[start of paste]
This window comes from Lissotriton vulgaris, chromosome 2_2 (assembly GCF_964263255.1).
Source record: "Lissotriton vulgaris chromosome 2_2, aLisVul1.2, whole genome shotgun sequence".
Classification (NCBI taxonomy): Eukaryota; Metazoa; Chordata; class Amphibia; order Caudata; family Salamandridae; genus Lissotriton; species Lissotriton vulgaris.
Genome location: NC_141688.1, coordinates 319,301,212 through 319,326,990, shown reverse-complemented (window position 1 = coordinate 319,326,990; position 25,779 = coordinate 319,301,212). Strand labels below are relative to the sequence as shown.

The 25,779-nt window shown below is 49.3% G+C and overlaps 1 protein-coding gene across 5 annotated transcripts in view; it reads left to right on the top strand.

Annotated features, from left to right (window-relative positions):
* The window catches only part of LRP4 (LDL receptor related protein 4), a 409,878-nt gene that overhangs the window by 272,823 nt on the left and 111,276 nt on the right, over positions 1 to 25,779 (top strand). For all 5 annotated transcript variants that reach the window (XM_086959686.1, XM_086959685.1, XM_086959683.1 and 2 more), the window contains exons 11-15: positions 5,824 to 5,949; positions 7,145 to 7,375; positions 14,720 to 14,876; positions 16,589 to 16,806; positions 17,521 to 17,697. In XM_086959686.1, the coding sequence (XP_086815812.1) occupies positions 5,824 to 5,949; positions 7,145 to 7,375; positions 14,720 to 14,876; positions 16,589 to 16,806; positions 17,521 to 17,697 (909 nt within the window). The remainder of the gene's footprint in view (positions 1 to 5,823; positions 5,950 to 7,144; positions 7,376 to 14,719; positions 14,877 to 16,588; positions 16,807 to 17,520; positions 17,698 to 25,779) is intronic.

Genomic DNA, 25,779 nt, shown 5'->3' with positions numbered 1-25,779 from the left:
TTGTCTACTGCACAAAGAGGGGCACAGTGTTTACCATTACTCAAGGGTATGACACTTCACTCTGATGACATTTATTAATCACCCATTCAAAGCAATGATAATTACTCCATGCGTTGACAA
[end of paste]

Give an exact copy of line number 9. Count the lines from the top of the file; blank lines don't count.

TTGTCTACTGCACAAAGAGGGGCACAGTGTTTACCATTACTCAAGGGTATGACACTTCACTCTGATGACATTTATTAATCACCCATTCAAAGCAATGATAATTACTCCATGCGTTGACAA